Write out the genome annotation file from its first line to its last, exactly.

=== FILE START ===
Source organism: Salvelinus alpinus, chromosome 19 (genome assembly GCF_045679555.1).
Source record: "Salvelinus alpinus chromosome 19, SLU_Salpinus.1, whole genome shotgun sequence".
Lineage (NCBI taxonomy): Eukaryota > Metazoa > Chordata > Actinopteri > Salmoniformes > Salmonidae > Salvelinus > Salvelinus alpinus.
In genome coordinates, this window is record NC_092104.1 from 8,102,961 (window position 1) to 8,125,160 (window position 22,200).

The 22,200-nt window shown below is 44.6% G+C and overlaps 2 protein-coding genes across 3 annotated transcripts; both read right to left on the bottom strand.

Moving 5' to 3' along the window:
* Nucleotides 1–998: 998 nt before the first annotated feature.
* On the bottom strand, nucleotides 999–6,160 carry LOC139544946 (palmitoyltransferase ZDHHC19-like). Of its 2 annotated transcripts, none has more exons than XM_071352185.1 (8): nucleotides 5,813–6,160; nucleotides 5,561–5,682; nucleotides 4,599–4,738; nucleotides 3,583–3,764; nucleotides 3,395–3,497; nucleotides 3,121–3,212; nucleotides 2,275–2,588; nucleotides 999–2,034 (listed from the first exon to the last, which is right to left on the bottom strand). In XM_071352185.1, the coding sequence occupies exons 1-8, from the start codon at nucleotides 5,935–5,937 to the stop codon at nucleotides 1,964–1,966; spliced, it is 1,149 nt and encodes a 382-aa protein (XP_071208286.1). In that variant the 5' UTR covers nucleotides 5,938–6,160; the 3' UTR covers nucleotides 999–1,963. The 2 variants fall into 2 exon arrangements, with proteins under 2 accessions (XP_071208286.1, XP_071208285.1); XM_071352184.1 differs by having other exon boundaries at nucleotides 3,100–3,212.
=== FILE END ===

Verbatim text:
Source organism: Salvelinus alpinus, chromosome 19 (genome assembly GCF_045679555.1).
Source record: "Salvelinus alpinus chromosome 19, SLU_Salpinus.1, whole genome shotgun sequence".
Lineage (NCBI taxonomy): Eukaryota > Metazoa > Chordata > Actinopteri > Salmoniformes > Salmonidae > Salvelinus > Salvelinus alpinus.
In genome coordinates, this window is record NC_092104.1 from 8,102,961 (window position 1) to 8,125,160 (window position 22,200).

The 22,200-nt window shown below is 44.6% G+C and overlaps 2 protein-coding genes across 3 annotated transcripts; both read right to left on the bottom strand.

Moving 5' to 3' along the window:
* Nucleotides 1–998: 998 nt before the first annotated feature.
* On the bottom strand, nucleotides 999–6,160 carry LOC139544946 (palmitoyltransferase ZDHHC19-like). Of its 2 annotated transcripts, none has more exons than XM_071352185.1 (8): nucleotides 5,813–6,160; nucleotides 5,561–5,682; nucleotides 4,599–4,738; nucleotides 3,583–3,764; nucleotides 3,395–3,497; nucleotides 3,121–3,212; nucleotides 2,275–2,588; nucleotides 999–2,034 (listed from the first exon to the last, which is right to left on the bottom strand). In XM_071352185.1, the coding sequence occupies exons 1-8, from the start codon at nucleotides 5,935–5,937 to the stop codon at nucleotides 1,964–1,966; spliced, it is 1,149 nt and encodes a 382-aa protein (XP_071208286.1). In that variant the 5' UTR covers nucleotides 5,938–6,160; the 3' UTR covers nucleotides 999–1,963. The 2 variants fall into 2 exon arrangements, with proteins under 2 accessions (XP_071208286.1, XP_071208285.1); XM_071352184.1 differs by having other exon boundaries at nucleotides 3,100–3,212.